Kalang kabut, cabut! Close encounters of a slithery kind …

2 08 2010

As a child, the sea provided me with an endless source of fun. By day, I could splash in its cool green waters or play by the water’s edge, allowing breaking waves to come crashing on me. I often longed for the feel of salt on my skin, dried by the soothing warmth of the sun. When the tide went out, the sea provided a different kind of fun … the shallow waters off Changi Beach particularly offering access to the wealth of fascinating creatures that lived amongst the sea grass: crabs, sea urchins, giant starfish, sea cucumber, hermit crabs, horseshoe crabs, fiddler crabs, sand dollars, sea snails and even shrimps which I could catch a glimpse of by looking for the two black eyes that stood out in contrast to the sandy bottom. Armed with a butterfly net, I could catch a harvest of edible flower crabs, sea snails (what we sometimes refer to as gong gong in Singapore), and shrimp, which could be cooked over an open fire once I got back to the beach. By night, the sea was another prospect altogether, and with the help of a companion shinning a light which attracted fish to it, there was a lot that I could catch from the sea with the same butterfly net. The sea off Sembawang near the Mata Jetty was particularly enjoyable, as we could catch a variety of small puffer fish which would inflate every time I managed to catch one.

The shallow waters during low tide off Changi Beach provided hours of endless fun with the creatures that lived amongst the sea grass. A fiddler crab is seen here.

The giant red Knobbly Sea Star was also a common sight.

With all that fun to be had by the sea, holidays taken by the sea became a natural choice I guess, my parents opting to take them at the holiday bungalows in Tanah Merah, Mata Ikan and Changi, or often on the drives to Malaysia: Prot Dickson on the West Coast and Kemaman on the East Coast was a popular choice for them. It was on one of these holidays in Malaysia, this time closer to home, at Masai close to the Pasir Gudang area on the Malaysian side of the Straits of Johor, that, where in previous instances we had been oblivious to some of the hazards that the sea posed to us, that we became more careful whenever we went into the sea. I was perhaps about eight then and we were in Masai with a group of my parents’ friends, mostly teachers, which included a few children around of my age group, staying at some rather run down chalets by the beach. We had our usual dose of fun splashing in the gentle waves, and playing on the beach. Evenings were spent around an open fire on the beach exchanging stories about pontianaks, hantu galas, hantu momoks and all kinds of hantus (hantu is Malay for ghost). On the beach, with a torch in hand, someone had noticed the abundance of anchovies that darted around the water, attracted by the light and it was then that the adults decided to wade into the shallow waters to see if we could catch any, with nets fashioned from the shirts and singlets that the men wore. The children of course did not need an invitation to follow the adults, following a few paces behind as screams of glee accompanied the sight of the silvery harvest jumping as shirts was lifted from the water.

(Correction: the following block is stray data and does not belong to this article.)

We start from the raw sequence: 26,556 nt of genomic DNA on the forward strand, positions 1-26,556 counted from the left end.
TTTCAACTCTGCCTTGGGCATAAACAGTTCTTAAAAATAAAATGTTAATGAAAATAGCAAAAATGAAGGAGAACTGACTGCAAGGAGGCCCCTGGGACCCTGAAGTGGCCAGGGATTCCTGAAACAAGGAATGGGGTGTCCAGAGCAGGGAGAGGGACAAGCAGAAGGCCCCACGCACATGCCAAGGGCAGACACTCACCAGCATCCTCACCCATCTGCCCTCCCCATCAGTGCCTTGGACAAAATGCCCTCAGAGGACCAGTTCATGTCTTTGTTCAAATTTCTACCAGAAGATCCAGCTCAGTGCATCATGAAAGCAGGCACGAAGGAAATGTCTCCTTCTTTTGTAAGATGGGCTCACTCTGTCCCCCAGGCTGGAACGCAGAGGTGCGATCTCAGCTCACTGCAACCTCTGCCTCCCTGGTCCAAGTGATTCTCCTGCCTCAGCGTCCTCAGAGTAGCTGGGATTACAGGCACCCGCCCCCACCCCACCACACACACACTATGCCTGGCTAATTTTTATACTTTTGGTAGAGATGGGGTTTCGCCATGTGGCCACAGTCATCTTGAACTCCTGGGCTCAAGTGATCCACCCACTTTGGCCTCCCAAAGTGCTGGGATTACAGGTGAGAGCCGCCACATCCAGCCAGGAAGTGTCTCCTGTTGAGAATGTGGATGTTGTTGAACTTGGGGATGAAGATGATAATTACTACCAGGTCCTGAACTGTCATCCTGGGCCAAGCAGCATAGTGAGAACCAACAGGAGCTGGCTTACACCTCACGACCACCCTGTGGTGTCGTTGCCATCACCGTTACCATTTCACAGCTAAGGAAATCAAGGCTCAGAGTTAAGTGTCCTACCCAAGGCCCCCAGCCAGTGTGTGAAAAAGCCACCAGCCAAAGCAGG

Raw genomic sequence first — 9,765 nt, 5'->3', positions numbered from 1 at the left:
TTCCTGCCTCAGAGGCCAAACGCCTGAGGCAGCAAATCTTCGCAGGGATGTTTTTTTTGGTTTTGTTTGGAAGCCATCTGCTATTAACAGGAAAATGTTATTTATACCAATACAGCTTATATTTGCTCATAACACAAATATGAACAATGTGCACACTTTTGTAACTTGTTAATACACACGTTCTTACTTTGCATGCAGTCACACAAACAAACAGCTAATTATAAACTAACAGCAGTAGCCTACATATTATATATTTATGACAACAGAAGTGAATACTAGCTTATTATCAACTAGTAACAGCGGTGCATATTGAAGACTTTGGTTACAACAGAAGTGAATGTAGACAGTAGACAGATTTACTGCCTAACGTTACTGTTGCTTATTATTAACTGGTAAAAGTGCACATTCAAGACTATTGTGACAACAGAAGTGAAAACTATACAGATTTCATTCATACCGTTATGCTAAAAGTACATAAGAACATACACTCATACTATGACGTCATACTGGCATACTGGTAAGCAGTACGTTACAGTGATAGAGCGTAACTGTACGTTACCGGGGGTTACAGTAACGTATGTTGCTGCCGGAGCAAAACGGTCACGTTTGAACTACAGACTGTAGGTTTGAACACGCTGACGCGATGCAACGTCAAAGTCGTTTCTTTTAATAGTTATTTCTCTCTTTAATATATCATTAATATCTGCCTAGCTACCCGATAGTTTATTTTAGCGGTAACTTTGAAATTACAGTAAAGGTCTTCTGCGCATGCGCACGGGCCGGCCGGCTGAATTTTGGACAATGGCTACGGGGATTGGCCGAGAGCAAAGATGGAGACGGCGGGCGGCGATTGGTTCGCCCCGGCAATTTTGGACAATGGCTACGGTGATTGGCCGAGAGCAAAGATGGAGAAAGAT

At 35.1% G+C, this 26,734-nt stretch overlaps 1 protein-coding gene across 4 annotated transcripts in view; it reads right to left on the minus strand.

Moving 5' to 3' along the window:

A banded Sea Krait, similar to the one I encountered in Masai (photo credit: Craig D)

Fifteen, perhaps twenty minutes into the excited frenzy, a scream of panic burst through the shouts of excitement – “Snake, snake!” came a cry which was followed with silence before pandemonium broke as everyone made for the safety of the beach. Boys, being boys, we somehow had fun in the process, adding to the commotion with screams of “kalang-kabut, cabut” (kalang-kabut is a colloquial term that I guess can be roughly translated as a chaotic frenzy, while cabut is in this context is to run away), not realising that in the midst of all that, one of my parents’ friends, had somehow run into the path of the escaping snake (sea snakes are usually not aggressive but they do possess some of the most potent venoms which can kill a person within half an hour). Safely ashore, we watched in silence as the dark complexioned friend emerged from the water, looking pale as if he had seen a ghost, followed by one of the older boys who had somehow managed to kill the snake with a wooden plank, with the trophy of the dead black and white banded snake. A closer inspection of the leg of the poor fellow revealed two fang marks near his ankle and he was attended to by another of my parents’ friend who was a nurse and sent to a nearby clinic. Fortunately, the victim survived, it turned out that no venom had been released into the bite and other than the two marks and a fright of his life, my parents’ friend was none the worse for the encounter. After the experience, we were a lot more careful about entering the water to catch fish at night … I suppose the fish that had been attracted by the lights had also attracted snakes as well … choosing usually not to go in … on the occasions that we did, we never ventured far out, choosing to stay close to shore … and often jumping at the sight of a slithering eel…

Advertisements

Actions

Information

Leave a Reply

Fill in your details below or click an icon to log in:

WordPress.com Logo

You are commenting using your WordPress.com account. Log Out /  Change )

Google+ photo

You are commenting using your Google+ account. Log Out /  Change )

Twitter picture

You are commenting using your Twitter account. Log Out /  Change )

Facebook photo

You are commenting using your Facebook account. Log Out /  Change )

Connecting to %s

This site uses Akismet to reduce spam. Learn how your comment data is processed.